London Underground Art: A Remarkable Heritage
Originally published in January 2007 in American in Britain Magazine
London Transport enjoys a unique artistic heritage. As we move into 2007, it is appropriate to celebrate this incomparable service and explore aspects of London Transport’s design history.
London Transport enjoys a unique artistic heritage. For more than one hundred years, Londoners have relied on their system of public transport to get them where they want to go – more or less on time. Now, as we move into 2007, it is appropriate to celebrate this incomparable service and explore aspects of London Transport’s design history. In recent months there have been several exhibitions in London dedicated to publicising the decorative features many travellers may take for granted. In the early days Frank Pick (1878-1941) was a pioneer who understood the importance of high standards in commercial and industrial design. He aimed to publicise whatever the city and its growing suburbs had to offer. Pick joined the Underground Group in 1906 and rose to become managing director in 1933. Driven by a passion for excellence in design, he commissioned the best artists and architects of the day and devoted himself to supervising all aspects of Underground design: posters, station architecture, litter bins, textiles for seat upholstery and furniture, as well as the familiar station rondels or nameboards and the Underground tube map. Pick’s legacy is legendary.
Living up to Pick’s standards in design was not easily achieved. While Pick was on board, he approved two of the most famous images which have featured prominently throughout the history of the transport system. They are Edward Johnston’s ubiquitous London Transport red, white and blue rondel (or nameboard) and Harry Beck’s remarkable tube map. Johnston’s 1918 rondel is the solid red circle with the name printed in white on a dark blue enamel bar which lies horizontally across the red circle. Beck’s tube map as we know it today was based on diagrams of electrical circuits and devised in 1933. The Underground tube map was recently voted second in the best British Design competition – losing out to the Concorde. These ubiquitous images follow us around London every day. They are even found on t-shirts, underwear, pencils, erasers, and all manner of London iconography.
The Design Museum, situated on the South Bank at Shad Thames, features some of the most well-known icons from the London Transport system. The current show, ‘Designing Modern Britain’, is well worth a visit. Johnston’s simple rondel design is displayed (see image here) in an enamel sign directing the traveller to the booking office and trains. Inside a huge glass case in the gallery is an Underground platform bench, like the one many of us have sat on at Hammersmith, Earl’s Court or White City stations while waiting for our train. These extraordinarily simple visionary designs are now barely noticed by busy commuters rushing to their destinations. In many ways they illustrate the ‘golden age’ of London Transport in the 1920s and 1930s and anticipate the demand for another ‘golden age’ which the 2012 London Olympics will make on the public transport system.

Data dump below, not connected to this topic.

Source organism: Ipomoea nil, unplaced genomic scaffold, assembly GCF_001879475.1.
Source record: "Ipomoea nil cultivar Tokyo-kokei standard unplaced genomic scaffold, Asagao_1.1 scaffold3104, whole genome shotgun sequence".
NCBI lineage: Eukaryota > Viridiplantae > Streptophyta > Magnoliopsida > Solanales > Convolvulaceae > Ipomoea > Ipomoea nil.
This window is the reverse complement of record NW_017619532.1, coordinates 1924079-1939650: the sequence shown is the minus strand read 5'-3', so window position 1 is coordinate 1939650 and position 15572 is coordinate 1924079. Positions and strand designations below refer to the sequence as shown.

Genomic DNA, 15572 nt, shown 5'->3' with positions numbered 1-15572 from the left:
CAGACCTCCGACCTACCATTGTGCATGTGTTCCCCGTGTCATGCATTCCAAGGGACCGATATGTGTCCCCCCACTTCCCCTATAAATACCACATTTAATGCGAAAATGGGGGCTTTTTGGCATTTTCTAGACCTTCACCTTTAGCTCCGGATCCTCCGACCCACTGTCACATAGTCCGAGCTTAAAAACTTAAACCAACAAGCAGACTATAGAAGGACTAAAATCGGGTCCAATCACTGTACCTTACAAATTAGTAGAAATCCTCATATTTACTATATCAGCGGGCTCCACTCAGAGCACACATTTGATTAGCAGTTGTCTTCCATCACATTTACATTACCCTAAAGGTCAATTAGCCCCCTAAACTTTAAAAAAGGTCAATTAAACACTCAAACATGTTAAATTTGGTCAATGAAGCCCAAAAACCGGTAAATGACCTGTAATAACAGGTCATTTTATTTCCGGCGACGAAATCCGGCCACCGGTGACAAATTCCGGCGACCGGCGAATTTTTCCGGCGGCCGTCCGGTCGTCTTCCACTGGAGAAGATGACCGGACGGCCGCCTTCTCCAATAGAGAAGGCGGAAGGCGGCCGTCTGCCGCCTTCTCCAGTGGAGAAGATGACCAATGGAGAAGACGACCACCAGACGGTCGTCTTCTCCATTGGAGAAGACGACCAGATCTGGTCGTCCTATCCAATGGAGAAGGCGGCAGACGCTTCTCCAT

The new City Hall held a timely exhibit of inter-war London Transport posters in November 2006. City Hall sits just a few steps along from the Design Museum on the South Bank. Entitled ‘Sporting London’, this show presented a stunning selection of original posters from the London Transport Museum archive. Many of the finest artists of their day illustrated how sport and public transport are woven into the social and cultural fabric of the capital. These posters set a gold standard that still holds today. Seen here are two posters from the City Hall exhibit. They capture the popular sporting spirit of these events. ‘Wimbledon On Court’ by Herry Perry, (1933) is as familiar today as it was some seventy years ago. ‘Sporting London’ by Dame Laura Knight (1921) is the main exhibit poster and has an enduring appeal for rugby fans. Knight made variations of this poster, one of which advertised ‘RUGBY at TWICKENHAM by TRAM from Hammersmith or Shepherds Bush.’ As one of the many commissioned artists working for London Transport, Perry produced thirteen posters and forty-one panel poster; Dame Laura Knight, the first woman Royal Academician in 1936, made seven. The posters were hung in a semi-circular gallery and open to the public. Two visitors, shown in the photo here, seem to be delighted with these works of art.